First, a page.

When we remove self will from the equation 'then we get problems' says Blair Anderson of the MildGreens, commenting on the recent ADANZ Helpline report on Scoop and InfoNews
The distinction between legal and illegal drugs is not justifiable under any scientific, logical or public health criteria and is purely an artefact of quirks in our social and political history.
Both tobacco and alcohol are often talked of as if they are not 'real drugs' - or sometimes not drugs at all, underlined by the frequent use of daft phrases such as 'alcohol and drugs', which is about as logical as saying 'orange juice and drinks' or 'sandals and footwear'. Obviously both alcohol and tobacco are powerful psychoactive drugs; potentially highly toxic, addictive and associated with high mortality rates. Were they to be classified under the current policy regime (the Misuse of Drugs Act 1971 [1975 in NZ. ed.]) they would certainly be class A or B. / TRANSFORM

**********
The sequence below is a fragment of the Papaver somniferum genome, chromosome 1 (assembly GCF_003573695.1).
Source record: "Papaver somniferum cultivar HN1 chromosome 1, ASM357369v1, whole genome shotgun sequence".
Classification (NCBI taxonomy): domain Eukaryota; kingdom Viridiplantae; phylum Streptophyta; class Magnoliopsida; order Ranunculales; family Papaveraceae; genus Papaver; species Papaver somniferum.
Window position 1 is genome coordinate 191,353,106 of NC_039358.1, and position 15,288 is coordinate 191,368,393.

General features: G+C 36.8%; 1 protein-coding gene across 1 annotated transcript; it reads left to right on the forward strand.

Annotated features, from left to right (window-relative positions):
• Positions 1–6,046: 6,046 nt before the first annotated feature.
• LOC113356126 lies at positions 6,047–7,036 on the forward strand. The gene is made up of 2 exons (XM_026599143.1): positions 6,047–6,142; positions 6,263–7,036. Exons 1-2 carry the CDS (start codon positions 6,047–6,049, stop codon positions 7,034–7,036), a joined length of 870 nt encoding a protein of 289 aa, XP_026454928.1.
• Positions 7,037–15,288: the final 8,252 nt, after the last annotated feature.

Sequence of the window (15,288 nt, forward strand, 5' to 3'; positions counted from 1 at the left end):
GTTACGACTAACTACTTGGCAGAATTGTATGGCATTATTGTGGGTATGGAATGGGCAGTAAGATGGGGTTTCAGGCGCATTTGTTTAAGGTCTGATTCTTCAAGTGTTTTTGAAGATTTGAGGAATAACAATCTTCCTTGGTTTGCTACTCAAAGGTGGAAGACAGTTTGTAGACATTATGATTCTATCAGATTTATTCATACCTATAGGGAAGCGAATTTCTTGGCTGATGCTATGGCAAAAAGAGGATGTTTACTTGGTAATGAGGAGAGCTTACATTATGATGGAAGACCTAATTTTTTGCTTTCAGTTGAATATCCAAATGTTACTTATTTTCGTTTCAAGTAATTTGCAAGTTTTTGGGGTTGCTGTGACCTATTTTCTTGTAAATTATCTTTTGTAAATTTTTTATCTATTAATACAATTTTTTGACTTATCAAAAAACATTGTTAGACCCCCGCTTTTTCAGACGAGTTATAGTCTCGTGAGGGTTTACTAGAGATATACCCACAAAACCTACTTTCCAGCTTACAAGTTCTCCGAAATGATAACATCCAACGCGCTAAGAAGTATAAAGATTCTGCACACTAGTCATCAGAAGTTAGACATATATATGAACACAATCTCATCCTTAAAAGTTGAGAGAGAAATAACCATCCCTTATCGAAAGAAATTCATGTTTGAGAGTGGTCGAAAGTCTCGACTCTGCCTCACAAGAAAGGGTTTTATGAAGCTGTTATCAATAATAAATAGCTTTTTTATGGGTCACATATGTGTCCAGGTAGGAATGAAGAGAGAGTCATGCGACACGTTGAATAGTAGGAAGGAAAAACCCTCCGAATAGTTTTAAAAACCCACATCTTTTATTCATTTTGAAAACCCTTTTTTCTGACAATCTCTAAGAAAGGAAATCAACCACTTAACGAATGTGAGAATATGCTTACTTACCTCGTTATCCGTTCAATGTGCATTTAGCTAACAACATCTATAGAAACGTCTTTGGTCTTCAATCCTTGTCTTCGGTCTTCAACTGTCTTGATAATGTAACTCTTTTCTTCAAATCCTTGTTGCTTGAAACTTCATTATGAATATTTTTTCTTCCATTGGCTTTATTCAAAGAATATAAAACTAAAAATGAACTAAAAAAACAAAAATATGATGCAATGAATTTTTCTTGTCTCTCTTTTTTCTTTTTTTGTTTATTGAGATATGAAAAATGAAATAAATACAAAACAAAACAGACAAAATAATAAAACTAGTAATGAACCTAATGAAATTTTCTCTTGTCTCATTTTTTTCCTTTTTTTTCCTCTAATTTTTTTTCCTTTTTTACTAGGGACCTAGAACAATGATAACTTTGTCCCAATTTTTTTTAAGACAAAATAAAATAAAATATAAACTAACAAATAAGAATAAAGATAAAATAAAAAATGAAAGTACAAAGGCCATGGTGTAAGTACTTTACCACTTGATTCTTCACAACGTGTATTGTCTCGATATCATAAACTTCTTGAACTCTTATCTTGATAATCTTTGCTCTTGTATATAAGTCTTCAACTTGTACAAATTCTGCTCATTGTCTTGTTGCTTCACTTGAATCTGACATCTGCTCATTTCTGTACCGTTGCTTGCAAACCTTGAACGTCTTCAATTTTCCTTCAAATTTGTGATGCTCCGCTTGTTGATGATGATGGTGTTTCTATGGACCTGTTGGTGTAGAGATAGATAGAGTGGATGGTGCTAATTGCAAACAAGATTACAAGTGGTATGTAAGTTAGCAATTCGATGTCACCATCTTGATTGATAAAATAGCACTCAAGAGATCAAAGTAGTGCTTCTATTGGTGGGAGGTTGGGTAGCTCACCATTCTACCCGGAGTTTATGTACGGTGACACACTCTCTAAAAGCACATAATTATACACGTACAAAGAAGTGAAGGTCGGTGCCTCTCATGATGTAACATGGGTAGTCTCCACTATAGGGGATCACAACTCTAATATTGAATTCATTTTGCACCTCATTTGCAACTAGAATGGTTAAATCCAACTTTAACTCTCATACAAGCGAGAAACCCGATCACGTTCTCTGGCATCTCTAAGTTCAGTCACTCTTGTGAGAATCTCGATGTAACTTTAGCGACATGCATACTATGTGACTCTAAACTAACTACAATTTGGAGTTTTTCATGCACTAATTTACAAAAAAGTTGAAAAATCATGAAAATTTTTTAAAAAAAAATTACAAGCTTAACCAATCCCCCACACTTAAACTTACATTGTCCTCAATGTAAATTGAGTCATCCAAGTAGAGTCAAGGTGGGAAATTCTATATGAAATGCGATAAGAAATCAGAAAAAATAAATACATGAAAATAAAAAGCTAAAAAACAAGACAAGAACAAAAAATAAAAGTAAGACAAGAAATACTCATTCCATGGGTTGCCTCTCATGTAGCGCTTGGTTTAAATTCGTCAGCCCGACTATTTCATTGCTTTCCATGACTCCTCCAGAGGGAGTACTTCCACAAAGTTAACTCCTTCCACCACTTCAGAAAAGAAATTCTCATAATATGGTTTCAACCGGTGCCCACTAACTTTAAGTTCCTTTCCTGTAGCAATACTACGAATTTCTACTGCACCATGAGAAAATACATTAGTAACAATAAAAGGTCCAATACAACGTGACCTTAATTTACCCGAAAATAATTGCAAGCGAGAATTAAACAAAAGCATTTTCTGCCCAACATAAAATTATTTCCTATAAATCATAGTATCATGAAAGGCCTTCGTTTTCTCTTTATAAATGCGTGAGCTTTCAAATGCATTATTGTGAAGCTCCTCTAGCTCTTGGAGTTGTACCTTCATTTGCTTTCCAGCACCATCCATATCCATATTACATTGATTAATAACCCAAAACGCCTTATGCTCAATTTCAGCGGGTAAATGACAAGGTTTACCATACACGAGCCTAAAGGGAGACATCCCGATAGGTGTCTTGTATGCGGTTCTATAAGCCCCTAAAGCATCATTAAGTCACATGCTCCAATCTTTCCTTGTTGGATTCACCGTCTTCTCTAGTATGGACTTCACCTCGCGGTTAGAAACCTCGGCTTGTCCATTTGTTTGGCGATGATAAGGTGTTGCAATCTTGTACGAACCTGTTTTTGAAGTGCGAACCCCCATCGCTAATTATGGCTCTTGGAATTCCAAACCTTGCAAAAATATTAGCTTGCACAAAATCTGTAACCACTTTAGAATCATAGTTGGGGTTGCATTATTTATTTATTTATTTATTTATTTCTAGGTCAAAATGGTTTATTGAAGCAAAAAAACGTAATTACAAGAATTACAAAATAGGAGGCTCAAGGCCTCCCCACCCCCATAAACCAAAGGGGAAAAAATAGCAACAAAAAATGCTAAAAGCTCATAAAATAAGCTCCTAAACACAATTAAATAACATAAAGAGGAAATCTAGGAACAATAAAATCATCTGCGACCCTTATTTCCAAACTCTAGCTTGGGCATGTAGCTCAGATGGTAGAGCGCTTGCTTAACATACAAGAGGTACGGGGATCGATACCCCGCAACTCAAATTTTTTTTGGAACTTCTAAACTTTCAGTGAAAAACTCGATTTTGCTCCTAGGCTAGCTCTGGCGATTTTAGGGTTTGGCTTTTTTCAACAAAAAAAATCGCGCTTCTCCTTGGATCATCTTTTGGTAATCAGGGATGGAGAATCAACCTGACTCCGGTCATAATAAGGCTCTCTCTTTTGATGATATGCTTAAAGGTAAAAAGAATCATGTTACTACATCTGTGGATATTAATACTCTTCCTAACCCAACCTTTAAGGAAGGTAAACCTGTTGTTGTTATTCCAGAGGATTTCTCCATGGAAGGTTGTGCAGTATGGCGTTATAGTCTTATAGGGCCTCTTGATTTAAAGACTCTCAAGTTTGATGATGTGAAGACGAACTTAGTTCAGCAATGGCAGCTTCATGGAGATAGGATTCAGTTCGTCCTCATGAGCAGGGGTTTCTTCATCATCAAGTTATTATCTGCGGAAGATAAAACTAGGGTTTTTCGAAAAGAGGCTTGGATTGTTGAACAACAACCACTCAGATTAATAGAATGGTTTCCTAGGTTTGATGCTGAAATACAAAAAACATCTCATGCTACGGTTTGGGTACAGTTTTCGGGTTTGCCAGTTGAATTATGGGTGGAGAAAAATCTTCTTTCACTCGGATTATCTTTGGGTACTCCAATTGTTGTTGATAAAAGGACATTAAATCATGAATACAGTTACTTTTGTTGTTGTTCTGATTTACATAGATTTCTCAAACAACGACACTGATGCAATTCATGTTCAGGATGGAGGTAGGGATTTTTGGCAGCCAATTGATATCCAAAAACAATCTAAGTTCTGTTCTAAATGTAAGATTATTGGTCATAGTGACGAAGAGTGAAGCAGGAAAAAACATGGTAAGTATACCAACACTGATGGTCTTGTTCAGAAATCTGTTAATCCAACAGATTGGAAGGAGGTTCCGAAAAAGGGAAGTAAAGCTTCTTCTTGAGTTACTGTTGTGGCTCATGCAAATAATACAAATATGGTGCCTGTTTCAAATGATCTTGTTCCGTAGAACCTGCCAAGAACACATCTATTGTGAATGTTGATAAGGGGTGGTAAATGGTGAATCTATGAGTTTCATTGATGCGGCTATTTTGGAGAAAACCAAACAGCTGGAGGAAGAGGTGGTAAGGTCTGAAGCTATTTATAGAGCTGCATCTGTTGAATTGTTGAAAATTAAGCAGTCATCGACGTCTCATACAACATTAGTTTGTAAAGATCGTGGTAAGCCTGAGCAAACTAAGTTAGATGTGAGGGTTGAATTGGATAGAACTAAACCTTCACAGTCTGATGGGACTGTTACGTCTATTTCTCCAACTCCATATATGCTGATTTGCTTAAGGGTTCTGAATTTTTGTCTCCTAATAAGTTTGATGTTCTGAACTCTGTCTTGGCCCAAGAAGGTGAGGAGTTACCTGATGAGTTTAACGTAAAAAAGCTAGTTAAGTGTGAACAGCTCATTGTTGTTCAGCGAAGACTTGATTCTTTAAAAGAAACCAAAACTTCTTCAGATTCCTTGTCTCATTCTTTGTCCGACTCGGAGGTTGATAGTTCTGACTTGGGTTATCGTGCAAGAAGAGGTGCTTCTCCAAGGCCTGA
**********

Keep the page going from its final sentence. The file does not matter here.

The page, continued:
Kearney also validates that when it comes to effective health promotion nothing has changed since the previous year, begging the question "why is cannabis law so draconian when the policy is so ineffectual in either of its design goals, limiting use or in moderating harms real or otherwise?"
"The role of government should be to prevent the most chaotic drug users from harming others – by robbing or by driving while drugged, for instance – and to regulate drug markets to ensure minimum quality and safe distribution. The first task is hard if law enforcers are preocupied with stopping all drug use; the second, imposible as long as drugs are illegal." [The Economist, editorial. From Issue entitled: 'Time to legalise all drugs' 28.06.01]
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